First of all, thank you Bookishfirst and Penguin Teen for this ARC. I’m not sure it truly qualifies as a “Freaky Friday” because the ghosts featured here are more beautiful than freaky, but I just finished reading it yesterday and I don’t want to wait to review.
The novel will be published on September 15, so definitely pre-order!
Abused by her stepdad, abandoned by her mother at 13, raised in the foster-care system, Mila just wants to find a place where she belongs. When she is hired as an intern to teach Terry and Julia’s foster children and live on their secluded farm by the coast, she hopes she has found what she’s been looking for.
But no one told her the farm was haunted, and facing the beautiful, glowing and dancing ghosts forces Mila to face some ghosts of her own.
Can she overcome the hurt and guilt of her past to find the family that she has always dreamed of?
The prose is absolutely beautiful. I shared some quotes from the novel in my post yesterday, but I have to include this one again because it’s lovely.
Also, the themes of love, family, self, and belonging are universal, and LaCour addresses those themes in a thoughtful, heart-warming way. If you have ever had to work your way past trauma, you will enjoy this book, especially the ending.
It was a little short for my taste. It’s only 260 pages but the formatting adds to that. Truthfully, it’s a novella that should have been a novel because the characters are definitely interesting enough to examine further, which takes me to my next point.
Let me start by saying that I think gender representation in novels is awesome! However, I think that honest representation is far more important. Hear me out.
There is a character in this story named Jackson, who I’m assuming identifies as non-binary. I assume this because upon meeting Jackson the first person narrator refers to Jackson as “they” and “them.” That acceptance is nice, but I know several non-binary people, and they always ask new people they meet to call them by their preferred pronouns. That is never discussed in this novel.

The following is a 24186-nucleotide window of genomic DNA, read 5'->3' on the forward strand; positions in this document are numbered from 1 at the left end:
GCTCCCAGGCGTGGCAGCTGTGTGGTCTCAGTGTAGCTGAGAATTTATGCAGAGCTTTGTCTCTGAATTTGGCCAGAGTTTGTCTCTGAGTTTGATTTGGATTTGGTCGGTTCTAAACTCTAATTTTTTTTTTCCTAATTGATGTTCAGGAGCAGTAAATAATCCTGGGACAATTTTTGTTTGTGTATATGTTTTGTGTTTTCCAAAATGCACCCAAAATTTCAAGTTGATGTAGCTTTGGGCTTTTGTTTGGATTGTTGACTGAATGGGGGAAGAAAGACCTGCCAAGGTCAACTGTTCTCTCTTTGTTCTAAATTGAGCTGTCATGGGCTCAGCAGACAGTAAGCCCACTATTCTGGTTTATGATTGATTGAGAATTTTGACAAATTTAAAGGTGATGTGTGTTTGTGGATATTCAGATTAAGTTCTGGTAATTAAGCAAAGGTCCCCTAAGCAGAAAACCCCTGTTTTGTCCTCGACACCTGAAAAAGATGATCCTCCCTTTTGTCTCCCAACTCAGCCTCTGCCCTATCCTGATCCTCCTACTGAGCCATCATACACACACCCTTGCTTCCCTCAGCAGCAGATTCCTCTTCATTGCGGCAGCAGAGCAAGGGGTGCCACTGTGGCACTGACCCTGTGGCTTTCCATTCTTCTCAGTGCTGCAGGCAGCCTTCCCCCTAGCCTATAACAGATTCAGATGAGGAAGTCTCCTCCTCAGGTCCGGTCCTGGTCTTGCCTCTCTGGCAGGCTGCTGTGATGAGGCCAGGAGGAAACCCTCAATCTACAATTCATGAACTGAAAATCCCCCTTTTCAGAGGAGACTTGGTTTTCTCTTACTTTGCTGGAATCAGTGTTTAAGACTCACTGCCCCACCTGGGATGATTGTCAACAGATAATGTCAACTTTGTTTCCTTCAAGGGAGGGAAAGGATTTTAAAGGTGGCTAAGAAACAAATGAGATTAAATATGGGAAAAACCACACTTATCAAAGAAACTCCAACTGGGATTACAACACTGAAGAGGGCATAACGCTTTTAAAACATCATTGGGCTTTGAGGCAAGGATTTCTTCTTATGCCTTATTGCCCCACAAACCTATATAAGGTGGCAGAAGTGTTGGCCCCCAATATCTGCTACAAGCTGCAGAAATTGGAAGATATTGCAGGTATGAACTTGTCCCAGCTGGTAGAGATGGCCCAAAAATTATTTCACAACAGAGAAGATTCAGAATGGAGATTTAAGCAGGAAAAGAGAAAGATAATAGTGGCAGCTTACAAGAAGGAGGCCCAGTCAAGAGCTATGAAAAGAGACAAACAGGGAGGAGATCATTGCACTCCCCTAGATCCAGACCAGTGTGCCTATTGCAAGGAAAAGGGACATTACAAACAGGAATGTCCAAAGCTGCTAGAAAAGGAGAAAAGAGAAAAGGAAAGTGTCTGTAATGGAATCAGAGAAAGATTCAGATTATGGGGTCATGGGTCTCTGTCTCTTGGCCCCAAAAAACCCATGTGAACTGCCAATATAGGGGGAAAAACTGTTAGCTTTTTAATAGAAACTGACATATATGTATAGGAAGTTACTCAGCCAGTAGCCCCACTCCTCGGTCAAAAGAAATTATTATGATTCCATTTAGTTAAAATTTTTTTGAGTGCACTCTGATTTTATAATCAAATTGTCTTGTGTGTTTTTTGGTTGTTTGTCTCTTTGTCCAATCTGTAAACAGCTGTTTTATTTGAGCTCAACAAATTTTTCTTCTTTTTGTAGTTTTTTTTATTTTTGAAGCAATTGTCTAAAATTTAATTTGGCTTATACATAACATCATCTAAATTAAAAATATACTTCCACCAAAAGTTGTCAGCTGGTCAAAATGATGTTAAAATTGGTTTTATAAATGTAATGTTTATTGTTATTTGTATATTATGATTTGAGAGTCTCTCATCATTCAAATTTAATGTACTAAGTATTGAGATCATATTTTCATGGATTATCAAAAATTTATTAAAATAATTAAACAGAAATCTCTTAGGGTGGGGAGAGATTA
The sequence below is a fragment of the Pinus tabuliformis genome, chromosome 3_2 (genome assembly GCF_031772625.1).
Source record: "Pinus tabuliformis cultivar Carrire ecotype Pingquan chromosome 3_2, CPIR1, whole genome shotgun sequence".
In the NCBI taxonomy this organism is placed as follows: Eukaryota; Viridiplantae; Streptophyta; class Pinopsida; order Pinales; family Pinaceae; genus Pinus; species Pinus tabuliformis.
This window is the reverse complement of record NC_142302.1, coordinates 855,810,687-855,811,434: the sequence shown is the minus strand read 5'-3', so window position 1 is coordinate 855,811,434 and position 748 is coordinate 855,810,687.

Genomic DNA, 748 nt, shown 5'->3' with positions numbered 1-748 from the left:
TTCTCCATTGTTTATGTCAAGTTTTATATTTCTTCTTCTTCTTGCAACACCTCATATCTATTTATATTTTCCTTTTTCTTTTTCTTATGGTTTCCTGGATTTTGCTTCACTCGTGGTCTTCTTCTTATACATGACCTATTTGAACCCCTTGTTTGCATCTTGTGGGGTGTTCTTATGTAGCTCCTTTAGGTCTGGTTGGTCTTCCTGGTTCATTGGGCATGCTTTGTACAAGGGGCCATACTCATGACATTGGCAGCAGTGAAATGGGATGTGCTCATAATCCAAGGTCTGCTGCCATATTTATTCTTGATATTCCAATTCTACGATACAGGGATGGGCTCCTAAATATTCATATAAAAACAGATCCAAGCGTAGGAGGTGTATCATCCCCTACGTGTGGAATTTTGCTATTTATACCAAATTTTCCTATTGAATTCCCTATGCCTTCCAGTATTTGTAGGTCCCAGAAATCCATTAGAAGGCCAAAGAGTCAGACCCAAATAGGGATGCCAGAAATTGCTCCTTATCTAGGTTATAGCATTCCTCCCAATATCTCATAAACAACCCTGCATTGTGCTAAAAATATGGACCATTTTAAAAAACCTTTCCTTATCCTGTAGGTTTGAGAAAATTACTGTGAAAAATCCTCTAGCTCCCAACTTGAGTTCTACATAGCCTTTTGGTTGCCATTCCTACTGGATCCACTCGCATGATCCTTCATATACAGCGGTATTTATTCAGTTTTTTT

In fact, Jackson never says a word (if they do, it’s only one line), effectively fading into the background like some prop instead of an actual character.
Maybe the author did this because she wanted to encourage readers to be accepting. However, it reads like some editor went in at the last minute and decided to diversify by changing a barely visible character’s pronouns to “they” and “them.” That’s tacky to me because it would not have taken much to give Jackson some dialogue about their identity.
Maybe I’m being too sensitive, but this really irked me. Jackson only shows up about three time and has no real effect on the plot, so it can be ignored. But should it be?
I know I talked a lot about representation, but ultimately, the only negatives I can find with this novel is it’s short and I wish that one character would have been more defined (there is also an uncomfortable masturbation scene that I’m still trying to forget, but I’m a prude).
Ultimately, LaCour does an excellent job of balancing a haunting tone with hope and light, and as someone who has been through trauma myself and who knows what it’s like to feel broken, I truly appreciated this read.